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Vonhagn v. Corning Inc.


November 25, 2008


The opinion of the court was delivered by: David G. Larimer United States District Judge


Plaintiff Margaret Vonhagn filed this action against her former employer, Corning Incorporated ("Corning") and Metropolitan Life Insurance Co., Inc., ("Metlife"), the Plan Administrator ("Administrator") of Corning's benefit program, alleging that defendants wrongfully denied her application for short term disability benefits ("STD"). Plaintiff proceeds under the provisions of the Employee Retirement Income Security Act of 1974 ("ERISA"), 29 U.S.C. § 1132(a)(1).

Corning, Metlife and other defendants now move for summary judgment (Dkt. #13, 14), and plaintiff cross moves for summary judgment (Dkt. #22).*fn1

I. Standard of Review.

Where, as here, the terms of an ERISA Plan give its Administrator the sole and absolute authority to interpret the Plan and determine claimants' eligibility for benefits, a determination by the Administrator is subject to a deferential standard of review, which examines only whether the Administrator's decision was arbitrary or capricious. Firestone Tire and Rubber Co. v. Bruch, 489 U.S. 101, 115 (1989); Darling v. DuPont deNemours & Co., 952 F.Supp. 162, 163 (W.D.N.Y. 1997). Under this standard, this Court may only overturn the final decision of the Administrator to deny benefits if it was "without reason, unsupported by substantial evidence or erroneous as a matter of law." Darling, 952 F.Supp. 162 at 165 (quoting Pagan v. Nynex Pension Plan, 52 F.3d 438, 442 (2d Cir. 1995)). Stated differently, the focus of the reviewing court is "whether the decision was based on a consideration of the relevant factors and whether there has been a clear error of judgment." Jordan v. Retirement Committee of Rensselaer Polytechnic Inst., 46 F.3d 1264, 1271 (2d Cir. 1995).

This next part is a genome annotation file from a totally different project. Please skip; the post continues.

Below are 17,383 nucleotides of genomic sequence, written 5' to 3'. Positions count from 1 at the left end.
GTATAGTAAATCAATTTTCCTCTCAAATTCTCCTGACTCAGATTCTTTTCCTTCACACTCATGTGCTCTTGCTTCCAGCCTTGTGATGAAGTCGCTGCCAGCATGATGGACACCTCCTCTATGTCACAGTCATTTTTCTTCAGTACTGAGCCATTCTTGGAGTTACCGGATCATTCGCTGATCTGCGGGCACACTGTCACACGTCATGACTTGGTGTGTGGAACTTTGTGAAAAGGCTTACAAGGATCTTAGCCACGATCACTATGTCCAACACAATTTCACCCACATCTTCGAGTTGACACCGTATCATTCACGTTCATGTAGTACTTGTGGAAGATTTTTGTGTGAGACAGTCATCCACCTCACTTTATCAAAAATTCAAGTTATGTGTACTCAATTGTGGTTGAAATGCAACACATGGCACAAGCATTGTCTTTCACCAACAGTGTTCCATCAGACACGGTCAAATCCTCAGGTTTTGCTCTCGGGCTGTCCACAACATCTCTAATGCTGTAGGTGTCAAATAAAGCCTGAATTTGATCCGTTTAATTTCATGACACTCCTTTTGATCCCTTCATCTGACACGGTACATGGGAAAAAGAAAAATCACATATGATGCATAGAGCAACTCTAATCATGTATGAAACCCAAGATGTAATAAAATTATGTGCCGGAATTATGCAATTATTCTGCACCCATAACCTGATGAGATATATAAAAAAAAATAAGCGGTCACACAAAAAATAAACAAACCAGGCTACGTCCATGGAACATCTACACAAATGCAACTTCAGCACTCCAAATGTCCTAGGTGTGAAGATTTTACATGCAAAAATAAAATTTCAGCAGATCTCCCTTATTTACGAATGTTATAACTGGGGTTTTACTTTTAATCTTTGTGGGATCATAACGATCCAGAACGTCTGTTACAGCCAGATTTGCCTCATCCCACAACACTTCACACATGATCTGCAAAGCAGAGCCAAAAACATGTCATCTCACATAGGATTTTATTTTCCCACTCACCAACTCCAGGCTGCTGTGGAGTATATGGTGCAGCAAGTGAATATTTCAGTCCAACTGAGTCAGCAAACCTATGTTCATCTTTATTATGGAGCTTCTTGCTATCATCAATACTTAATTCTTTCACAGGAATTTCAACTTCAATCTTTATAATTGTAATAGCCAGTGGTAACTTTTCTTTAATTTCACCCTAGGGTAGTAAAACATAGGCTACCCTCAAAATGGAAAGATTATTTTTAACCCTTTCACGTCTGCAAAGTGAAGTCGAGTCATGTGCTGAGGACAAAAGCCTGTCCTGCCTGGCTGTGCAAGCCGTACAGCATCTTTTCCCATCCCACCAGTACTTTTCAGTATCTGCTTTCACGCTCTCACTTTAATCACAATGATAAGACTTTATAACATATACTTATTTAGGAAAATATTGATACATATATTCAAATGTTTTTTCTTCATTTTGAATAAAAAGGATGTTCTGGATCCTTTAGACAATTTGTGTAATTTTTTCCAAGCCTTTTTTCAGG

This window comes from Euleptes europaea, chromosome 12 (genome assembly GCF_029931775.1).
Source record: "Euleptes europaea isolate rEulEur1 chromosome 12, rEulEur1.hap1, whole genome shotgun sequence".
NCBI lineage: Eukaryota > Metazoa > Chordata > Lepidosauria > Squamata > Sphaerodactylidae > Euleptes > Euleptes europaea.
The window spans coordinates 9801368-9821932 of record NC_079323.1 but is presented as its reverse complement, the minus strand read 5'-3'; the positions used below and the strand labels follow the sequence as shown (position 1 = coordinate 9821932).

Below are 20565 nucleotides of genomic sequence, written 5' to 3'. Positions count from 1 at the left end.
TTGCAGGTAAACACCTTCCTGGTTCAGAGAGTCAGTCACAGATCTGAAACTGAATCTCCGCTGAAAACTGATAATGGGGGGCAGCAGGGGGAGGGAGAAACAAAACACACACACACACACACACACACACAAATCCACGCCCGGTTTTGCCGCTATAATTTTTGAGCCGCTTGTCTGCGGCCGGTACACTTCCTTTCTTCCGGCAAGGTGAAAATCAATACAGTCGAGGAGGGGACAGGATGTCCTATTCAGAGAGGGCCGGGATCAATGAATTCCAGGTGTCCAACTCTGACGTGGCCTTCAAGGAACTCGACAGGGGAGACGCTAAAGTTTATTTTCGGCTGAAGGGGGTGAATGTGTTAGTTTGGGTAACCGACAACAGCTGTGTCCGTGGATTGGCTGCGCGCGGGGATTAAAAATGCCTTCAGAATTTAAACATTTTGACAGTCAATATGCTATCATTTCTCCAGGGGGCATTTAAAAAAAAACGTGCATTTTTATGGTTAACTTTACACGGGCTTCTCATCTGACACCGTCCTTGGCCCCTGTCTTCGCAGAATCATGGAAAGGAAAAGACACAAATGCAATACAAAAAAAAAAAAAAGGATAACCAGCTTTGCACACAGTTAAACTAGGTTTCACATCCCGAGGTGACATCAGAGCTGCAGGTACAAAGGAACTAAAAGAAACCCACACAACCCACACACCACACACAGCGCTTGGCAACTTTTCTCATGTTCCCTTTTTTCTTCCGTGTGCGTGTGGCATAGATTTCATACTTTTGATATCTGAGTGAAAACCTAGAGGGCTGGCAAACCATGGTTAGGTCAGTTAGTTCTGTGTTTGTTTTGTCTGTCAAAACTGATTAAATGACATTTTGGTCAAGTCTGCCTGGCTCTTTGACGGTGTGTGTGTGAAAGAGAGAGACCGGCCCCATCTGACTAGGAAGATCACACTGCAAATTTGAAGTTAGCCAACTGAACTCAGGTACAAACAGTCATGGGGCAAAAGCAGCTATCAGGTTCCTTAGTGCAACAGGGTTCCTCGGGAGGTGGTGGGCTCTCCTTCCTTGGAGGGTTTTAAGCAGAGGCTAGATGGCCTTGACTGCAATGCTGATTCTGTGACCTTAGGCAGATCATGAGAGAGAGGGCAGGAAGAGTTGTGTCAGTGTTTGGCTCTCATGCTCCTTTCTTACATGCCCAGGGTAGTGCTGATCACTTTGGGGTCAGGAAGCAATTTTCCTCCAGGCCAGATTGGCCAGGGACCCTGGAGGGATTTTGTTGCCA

Furthermore, with respect to the evaluation of medical evidence by a Plan Administrator, ERISA mandates only that the Plan procedures afford a reasonable opportunity for a full and fair review. See 29 U.S.C. § 1133(2). The heart of the issue now before the Court is whether plaintiff had a reasonable opportunity for full and fair review of her claimed disability. The existence of conflicting evidence, even a conflicting opinion from a claimant's treating physician, does not necessarily render the Plan Administrator's decision arbitrary and capricious. See Baker v. Broadspire National Services, Inc., 2007 U.S. Dist. LEXIS 5780 (W.D.N.Y. 2007). Furthermore, "courts have no warrant to require [ERISA Plan] administrators automatically to accord special weight to the opinions of a claimant's treating physician; nor may courts impose a discrete burden of explanation when they credit reliable evidence that conflicts with a treating physician's opinion." Black & Decker Disability Plan v. Nord, 548 U.S. 822, 830-831 (2003). See also Baker, 2007 U.S. Dist. LEXIS 5780 at *16 (same).

II. Plaintiff's Claims.

At the time the disputed disability period, plaintiff was fifty years old and had worked as an accountant at Corning since September 1998. Beginning in or around November 2004, plaintiff began complaining of lower back pain. Corning responded by modifying her work station to include ergonomic accommodations, including a sit-stand desk and a coccyx-cut-out chair. Despite these accommodations, plaintiff stopped working due to low back pain on February 10, 2005.